A:  A date for the elections has not been set, but it seems reasonable to expect an election in late July or early August. Summer elections are uncommon in Italy.  Many shops close in August.  Turnout could be lighter than usual despite the stakes.   Mattarella and others want to frame the election as a referendum on the euro.  After all, surveys have consistently shown that a majority of Italian's favor EMU. On the other hand, the M5S and the League want to frame the issue as one between democracy and Italy vs. EU, ECB, and Germany.  The latest surveys show that the combined vote of the M5S and the League has risen from around half in the March election to around 60% now.  

Q: Last time the League ran in coalition with Berlusconi's Forza Italia party.  What is going to happen this time?  

A.  It is not yet clear.  There is some talk that the M5S and the League can run as a coalition.  That seems unlikely. The coalition was always one of expedience and necessity, not ideological compatibility.  In fact, in recent days,  more space appeared to open between the two parties.  M5S seems more willing to find a solution to the crisis, while the League recognizes that it has gained through the crisis.  Specifically, an average of polls since the election shows the League is the only political party to increased its standing.  Some suggest that League took votes from Forza Italia because Berlusconi was barred from public office.  However, since the March election, Berlusconi's ban, stemming from a previous conviction, was lifted (a year early).  While the League and M5S have colorful, charismatic leaders, center-left does not. In fact, through the crisis, no center-left figure has emerged.  Berlusconi and Renzi are divisive figures and remember Berlusconi had also seemed supportive of schemes that were similar to a parallel currency.  

Q:  How does the refugee problem impact the political situation?  

A: If there was one single issue that appeared to bolster the support for the M5S and the League, as well as undermine support for the center, it was refugees and immigration.  The problem is straightforward.  Europe adopted rules that place the welfare burden on the EU country which the refugee first lands.  Geography dictates that the burden is born by southern Europe, like Greece and Italy, which are economically among the least positioned to cope with the cost and social consequences.  Northern European countries have little interest in shouldering more of the burden.  It fuels the pre-existing nativism within the League, for example.  

Q:  Will Italy be in EMU in a year from now?  

A:  We think that Italy will most likely in EMU a year from now.  Still, we recognize that the risk of it leaving is above zero.  A recent Sentix survey saw 11.3% of respondents expect Italy to leave within a year.  This is up from 3.6% in April.  We repeatedly argued against the earlier claims that Greece was going to leave or be ejected from the monetary union.  Our reasoning was predicated on our understanding of EMU as an economic solution to a fundamental political question:  how to incorporate a united Germany.  Even when Germany was divided, its interests began to diverge from Europe's (see Ostpolitik).  Maastricht was a response to the ERM crisis spurred by the policy mix (loose fiscal and tight monetary policy) after the Berlin Wall was taken down.   If Greece was no longer in the monetary union, EMU could survive.  We are less convinced that we could say the same thing if Italy were to leave.  When odds seemed to favor Grexit, German, Swiss and Danish assets were sought after.  Securities there were perceived to have an embedded option and were seen as likely to appreciate in such a doomsday scenario.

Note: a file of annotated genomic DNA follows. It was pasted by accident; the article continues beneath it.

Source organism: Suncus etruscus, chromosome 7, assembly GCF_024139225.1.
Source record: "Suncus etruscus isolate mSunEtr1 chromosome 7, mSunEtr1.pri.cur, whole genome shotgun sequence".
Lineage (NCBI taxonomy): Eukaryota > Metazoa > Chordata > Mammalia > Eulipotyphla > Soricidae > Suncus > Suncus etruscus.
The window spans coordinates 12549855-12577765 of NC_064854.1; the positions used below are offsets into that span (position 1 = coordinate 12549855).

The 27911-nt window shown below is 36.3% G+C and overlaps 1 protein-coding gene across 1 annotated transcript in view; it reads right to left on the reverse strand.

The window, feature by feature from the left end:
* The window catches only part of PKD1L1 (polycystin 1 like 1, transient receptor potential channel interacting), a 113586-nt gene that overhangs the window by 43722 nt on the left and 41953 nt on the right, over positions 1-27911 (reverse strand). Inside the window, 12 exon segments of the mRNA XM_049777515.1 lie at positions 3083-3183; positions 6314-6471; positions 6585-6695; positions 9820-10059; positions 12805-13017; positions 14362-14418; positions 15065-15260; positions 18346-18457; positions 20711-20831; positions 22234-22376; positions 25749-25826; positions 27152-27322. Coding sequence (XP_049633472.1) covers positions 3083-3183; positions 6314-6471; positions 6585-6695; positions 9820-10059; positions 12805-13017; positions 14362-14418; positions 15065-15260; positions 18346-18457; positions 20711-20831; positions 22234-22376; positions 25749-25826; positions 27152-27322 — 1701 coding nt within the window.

Q: Can the ECB buy more Italian bonds?

A:  The ECB has authorized the buying of Italian bonds under its QE program.  It is buying 30 bln euros a month of assets (sovereign, corporate and covered bonds).  The buying is proportioned to the capital key (roughly the size of the economy).  This means that around 3.5 bln euros of Italian bonds are bought per month.  Some are concerned that the dramatic sell-off in Italian bonds means the ECB is experiencing a loss.  However, the situation is more complicated.  First, the ECB authorizes the bond purchases, but the Bank of Italy carries out the purchases of Italian bonds like the Bundesbank buys the Bunds.  Second, and importantly, the national central bank bears the entire risk.  That is the Bank of Italy bears the risk of the Italian bonds that the ECB approved buying.  Third, the bonds are not marked-to-market that way a private asset manager may be required.  Instead, the bonds are valued at historic costs and assumed to mature at full notional value.  This means that only in a case of default would a loss be incurred.  If Italy were to seek official assistance, like Greece, Ireland, and Portugal did, the ECB could buy more Italian bonds, though Italy would have to agree to a formal program of reforms.  There is an additional limit that is self-imposed by the ECB, and that is the official exposure cannot be more than a third of the outstanding sovereign bonds.  This appears to leave scope for purchases of another 130-150 bln euros Italian bonds.   


FAQ: What Happened to Rome? FAQ:  What Happened to Rome?  Reviewed by Marc Chandler on May 30, 2018 Rating: 5